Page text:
Patrick Goh was 45 years old when he and four partners, all of whom are older than him, decided to start bedding company Intero Enterprise. His age, instead of acting as a deterrent, spurred him to make the move.

"I've always wanted to be an entrepreneur. In life, you should do something while you still can, and not regret it when you can't do it anymore," he said of his decision then. "After working for others for so many years, I wanted to do something on my own and chart my own destiny."

Working in the bed-linen business then, Mr Goh and his partners decided that they should put their expertise to good use. Together, the five put in $150,000 to start a wholesaling and distribution bedding business, with $58,000 coming from Mr Goh's own pockets.

Starting out was tough. Said the chief operating officer of Intero: "No financial institution wanted to support us because we had no track record. So we had to be very, very careful with the limited resources available. We had to keep our creditworthiness, otherwise the ripple effect further down the road would be worse."

It took a while, but Intero managed to win the support of a bank to provide financing. "They believed in our forecast and our plan, and up till today they continue to give us support."

Mr Goh said Intero was the first in the industry to bring in designer and luxury brands, such as French designer label Balmain and British luxury towel brand Christy.

This is what sets Intero apart from its competitors. "We don't sell commodities. We sell fashion. We sell concept."

Mr Goh and his partners' late foray into the world of entrepreneurship has not affected Intero's growth one bit. The seven-year-old company has seen its sales grow from under $1 million in its first year of operations, to more than $10 million now. There are now 117 employees working for Intero, a far cry from the seven it had at the beginning.

For helping the company grow to where it is today. Mr Goh, who is 52 this year, clinched the Young Entrepreneur award from the Association of Small and Medium Enterprises (ASME) and the Rotary Club of Singapore.

He is one of three winners of the Young Entrepreneur award - a new award category under ASME's and Rotary's Entrepreneur of the Year Award. The new category was set up to allow the leaders of younger firms with at least two years of audited financial statements, and revenue of $20 million and below, to compete among themselves.

The other two winners are Neeraj Sundarajoo, CEO of web and mobile applications firm Comwerks, and Sky Tan Keang Leng, CEO of interior design, project management and renovation firm Sky Creation Group of Companies.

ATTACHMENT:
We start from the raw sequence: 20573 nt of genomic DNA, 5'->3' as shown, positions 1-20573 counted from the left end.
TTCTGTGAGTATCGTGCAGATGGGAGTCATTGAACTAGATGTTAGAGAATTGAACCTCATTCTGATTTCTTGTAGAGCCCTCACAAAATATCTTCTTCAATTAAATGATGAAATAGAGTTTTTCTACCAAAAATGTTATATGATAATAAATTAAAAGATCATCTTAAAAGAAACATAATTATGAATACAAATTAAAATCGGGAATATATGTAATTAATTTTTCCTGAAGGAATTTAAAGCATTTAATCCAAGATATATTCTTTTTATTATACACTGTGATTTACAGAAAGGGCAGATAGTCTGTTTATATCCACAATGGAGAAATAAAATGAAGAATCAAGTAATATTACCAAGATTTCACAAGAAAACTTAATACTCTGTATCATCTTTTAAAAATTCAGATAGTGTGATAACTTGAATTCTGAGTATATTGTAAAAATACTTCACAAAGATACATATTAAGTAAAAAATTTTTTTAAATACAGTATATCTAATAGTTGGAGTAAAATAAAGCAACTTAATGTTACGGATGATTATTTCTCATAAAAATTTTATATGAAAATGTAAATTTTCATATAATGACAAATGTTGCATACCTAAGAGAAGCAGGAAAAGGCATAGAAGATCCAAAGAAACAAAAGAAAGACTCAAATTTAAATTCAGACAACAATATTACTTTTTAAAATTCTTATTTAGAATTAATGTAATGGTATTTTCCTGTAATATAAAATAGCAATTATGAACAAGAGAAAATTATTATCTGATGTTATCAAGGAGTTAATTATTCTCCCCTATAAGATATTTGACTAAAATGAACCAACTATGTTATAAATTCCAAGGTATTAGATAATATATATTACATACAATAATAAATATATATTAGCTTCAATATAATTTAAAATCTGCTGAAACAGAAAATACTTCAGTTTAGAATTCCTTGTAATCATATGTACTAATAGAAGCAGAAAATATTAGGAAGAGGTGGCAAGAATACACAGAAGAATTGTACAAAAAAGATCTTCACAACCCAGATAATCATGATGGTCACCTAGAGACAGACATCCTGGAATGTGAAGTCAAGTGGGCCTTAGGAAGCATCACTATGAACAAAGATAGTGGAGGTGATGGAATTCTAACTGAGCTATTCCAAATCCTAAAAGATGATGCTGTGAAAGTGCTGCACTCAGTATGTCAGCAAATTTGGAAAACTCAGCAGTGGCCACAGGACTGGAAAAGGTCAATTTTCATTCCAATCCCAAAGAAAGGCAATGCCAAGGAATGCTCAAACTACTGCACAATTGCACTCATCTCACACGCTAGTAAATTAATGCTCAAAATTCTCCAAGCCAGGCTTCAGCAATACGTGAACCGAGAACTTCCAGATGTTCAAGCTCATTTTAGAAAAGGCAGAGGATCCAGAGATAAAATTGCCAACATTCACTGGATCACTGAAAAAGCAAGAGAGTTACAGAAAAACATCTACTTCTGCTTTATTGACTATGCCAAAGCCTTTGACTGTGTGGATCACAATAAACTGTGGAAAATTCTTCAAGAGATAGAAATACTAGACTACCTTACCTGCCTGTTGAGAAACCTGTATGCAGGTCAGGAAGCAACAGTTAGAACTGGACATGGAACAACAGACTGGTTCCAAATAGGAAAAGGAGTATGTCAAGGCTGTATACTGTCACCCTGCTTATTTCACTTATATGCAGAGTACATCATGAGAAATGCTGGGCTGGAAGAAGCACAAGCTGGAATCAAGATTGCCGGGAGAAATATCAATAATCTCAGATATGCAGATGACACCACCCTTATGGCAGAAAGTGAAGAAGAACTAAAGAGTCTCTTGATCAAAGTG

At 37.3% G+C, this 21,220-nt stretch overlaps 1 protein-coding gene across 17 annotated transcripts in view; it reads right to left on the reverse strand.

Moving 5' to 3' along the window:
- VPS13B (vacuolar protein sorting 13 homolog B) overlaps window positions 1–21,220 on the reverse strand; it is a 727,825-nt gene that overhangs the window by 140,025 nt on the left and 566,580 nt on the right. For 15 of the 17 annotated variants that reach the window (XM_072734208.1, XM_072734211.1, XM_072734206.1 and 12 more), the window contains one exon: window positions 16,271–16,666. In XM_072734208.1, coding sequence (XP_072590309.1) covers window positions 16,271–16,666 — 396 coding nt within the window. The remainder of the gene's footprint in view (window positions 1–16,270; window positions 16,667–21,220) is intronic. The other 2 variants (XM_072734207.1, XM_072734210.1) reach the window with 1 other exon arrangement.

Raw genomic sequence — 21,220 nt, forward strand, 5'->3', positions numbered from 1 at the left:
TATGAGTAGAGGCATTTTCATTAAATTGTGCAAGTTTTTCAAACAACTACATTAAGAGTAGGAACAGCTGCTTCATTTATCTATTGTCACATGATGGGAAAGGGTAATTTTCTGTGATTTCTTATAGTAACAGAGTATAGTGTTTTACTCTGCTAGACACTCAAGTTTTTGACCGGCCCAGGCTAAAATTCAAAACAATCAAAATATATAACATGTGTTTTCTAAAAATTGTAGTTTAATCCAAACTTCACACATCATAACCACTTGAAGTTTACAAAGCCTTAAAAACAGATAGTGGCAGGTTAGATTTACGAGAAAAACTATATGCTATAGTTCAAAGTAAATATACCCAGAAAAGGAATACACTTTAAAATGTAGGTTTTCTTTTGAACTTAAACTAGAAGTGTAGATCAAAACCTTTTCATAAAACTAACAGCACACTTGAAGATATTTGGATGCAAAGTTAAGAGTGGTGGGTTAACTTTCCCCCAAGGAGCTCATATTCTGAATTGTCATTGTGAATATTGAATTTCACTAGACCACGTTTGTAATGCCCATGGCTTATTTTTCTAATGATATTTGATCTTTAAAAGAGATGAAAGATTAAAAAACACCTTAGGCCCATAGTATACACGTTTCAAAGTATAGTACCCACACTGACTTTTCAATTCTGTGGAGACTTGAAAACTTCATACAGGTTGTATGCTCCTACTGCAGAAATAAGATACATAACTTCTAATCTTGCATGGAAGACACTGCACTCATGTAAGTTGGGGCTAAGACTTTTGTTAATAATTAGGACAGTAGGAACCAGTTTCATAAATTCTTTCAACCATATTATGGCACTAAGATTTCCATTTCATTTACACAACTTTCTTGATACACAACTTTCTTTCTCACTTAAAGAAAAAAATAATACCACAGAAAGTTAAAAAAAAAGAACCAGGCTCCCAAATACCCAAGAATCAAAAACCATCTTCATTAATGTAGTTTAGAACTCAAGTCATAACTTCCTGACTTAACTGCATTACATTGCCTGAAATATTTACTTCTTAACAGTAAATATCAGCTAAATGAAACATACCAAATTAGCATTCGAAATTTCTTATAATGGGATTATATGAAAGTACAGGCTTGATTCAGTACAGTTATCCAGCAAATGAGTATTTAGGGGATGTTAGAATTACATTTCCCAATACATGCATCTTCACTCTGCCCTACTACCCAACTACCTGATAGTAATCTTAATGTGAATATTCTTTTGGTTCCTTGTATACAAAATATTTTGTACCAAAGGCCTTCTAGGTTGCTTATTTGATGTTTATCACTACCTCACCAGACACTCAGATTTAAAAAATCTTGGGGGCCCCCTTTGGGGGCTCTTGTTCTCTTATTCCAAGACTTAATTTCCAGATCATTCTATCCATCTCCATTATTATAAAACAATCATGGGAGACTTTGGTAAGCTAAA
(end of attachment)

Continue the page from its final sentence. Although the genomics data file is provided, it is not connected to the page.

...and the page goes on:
The more established entrepreneurs leading SMEs with revenue from $20 million-$100 million competed under what is now called the Established Entrepreneur category, where nine winners were recognised.

Two of the nine are Rasel Catering Singapore's managing director, Alan Tan, and creative director Chris Loh.

The duo were colleagues at an insurance firm before they started Rasel, previously known as Rasa Selera Food Service, in 1997. While at lunch at a Clementi hawker centre, they saw many people packing lunch for their colleagues back to the office. Some even bought 20 to 30 packets of food. Seeing this, Ms Loh told Mr Tan: "This is the business to enter."

So they ventured into the catering business, despite having no knowledge of the industry.

They endured mocking from chefs, started small and slowly picked up industry knowledge and skills.

Their effort has paid off. Last year, Rasel's revenue was about $5.5 million. The group has plans to go regional, and is eyeing cities such as Yangon, Shanghai and Beijing.

Joining Rasel Catering's two head honchos are Kim Wah Boon, managing director of Dickson Auto Group; Brian Seow, managing director of interior designer L&Rui Concept Group; and Winston Chia, managing director of furniture and interior design firm Serrano Holdings.

Then there is Sally Chua of Q'son Kitchen Equipment, which started out in 1996 as a three-man outfit but has a staff strength of about 130 today. In FY2012 it posted revenue of about $16 million and profit of $3.8 million.

Albert Oon of Shun Zhou Hardware, Sun Lai Fong of Sunhuan Construction and Jacqueline Lim Wei Kheng of Tai Hing round up the list of winners for the established awards category.

All winners will vie to be the Entrepreneur of the Year, the result of which will be known in December.

Said Stanley Low, the award co-chairman: "The top entrepreneurs ... have undertaken extraordinary efforts and initiatives to bring their businesses to ever greater heights."

During the judging process, they "were confident, composed and held a burning passion for their businesses", he said.

Linus Goh, head of global commercial banking at OCBC, a long-time partner of the awards, noted that rising cost pressures from a labour shortage and higher land costs were "significant concerns".

"Perhaps our theme of Shifting Gears is a timely reminder to rethink, review and re-energise your business models, both to address the increasing market challenges that face businesses today but more importantly, to capitalise on the new opportunities that will come."